Program Derivation by Correctness Enhacements

Nafi Diallo
Wided Ghardallou
(FST, Tunisia)
Jules Desharnais
(Laval University, Canada)
Ali Mili

Relative correctness is the property of a program to be more-correct than another program with respect to a given specification. Among the many properties of relative correctness, that which we found most intriguing is the property that program P' refines program P if and only if P' is more-correct than P with respect to any specification. This inspires us to reconsider program derivation by successive refinements: each step of this process mandates that we transform a program P into a program P' that refines P, i.e. P' is more-correct than P with respect to any specification. This raises the question: why should we want to make P' more-correct than P with respect to any specification, when we only have to satisfy specification R? In this paper, we discuss a process of program derivation that replaces traditional sequence of refinement-based correctness-preserving transformations starting from specification R by a sequence of relative correctness-based correctness-enhancing transformations starting from abort.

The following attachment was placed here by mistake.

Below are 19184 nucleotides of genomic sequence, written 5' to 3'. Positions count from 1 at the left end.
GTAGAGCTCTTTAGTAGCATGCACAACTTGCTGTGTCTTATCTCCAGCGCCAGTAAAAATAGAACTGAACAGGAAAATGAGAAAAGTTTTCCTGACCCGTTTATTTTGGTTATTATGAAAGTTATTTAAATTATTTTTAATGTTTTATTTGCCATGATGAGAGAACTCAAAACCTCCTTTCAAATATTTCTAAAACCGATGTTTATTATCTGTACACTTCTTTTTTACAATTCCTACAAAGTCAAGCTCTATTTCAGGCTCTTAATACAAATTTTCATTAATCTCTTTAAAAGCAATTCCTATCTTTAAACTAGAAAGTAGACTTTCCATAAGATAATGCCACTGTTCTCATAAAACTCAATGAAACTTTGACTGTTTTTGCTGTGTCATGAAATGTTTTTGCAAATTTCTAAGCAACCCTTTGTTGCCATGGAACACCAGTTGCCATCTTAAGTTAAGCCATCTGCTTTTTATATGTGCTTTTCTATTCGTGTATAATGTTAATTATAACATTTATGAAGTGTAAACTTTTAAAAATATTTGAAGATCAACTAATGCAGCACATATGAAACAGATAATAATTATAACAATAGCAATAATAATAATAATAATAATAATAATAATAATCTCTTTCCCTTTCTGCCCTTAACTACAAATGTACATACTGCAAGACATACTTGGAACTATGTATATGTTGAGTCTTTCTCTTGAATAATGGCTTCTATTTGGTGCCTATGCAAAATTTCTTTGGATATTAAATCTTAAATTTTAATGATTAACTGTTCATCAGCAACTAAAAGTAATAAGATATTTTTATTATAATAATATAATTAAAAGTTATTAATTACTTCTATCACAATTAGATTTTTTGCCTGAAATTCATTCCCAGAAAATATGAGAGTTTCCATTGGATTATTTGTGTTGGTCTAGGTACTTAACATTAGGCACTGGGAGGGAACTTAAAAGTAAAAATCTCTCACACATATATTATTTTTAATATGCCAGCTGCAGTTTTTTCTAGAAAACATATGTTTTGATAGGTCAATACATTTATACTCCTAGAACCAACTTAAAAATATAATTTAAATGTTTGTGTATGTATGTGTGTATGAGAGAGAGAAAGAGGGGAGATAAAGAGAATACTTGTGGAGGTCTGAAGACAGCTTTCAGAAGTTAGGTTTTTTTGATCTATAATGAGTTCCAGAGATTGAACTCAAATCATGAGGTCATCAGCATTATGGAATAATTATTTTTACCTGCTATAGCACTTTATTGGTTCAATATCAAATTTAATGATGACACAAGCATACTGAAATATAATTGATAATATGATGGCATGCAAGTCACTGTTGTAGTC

In John Derrick, Eerke Boiten and Steve Reeves: Proceedings 17th International Workshop on Refinement (Refine'15), Oslo, Norway, 22nd June 2015, Electronic Proceedings in Theoretical Computer Science 209, pp. 57–70.
Published: 4th June 2016.

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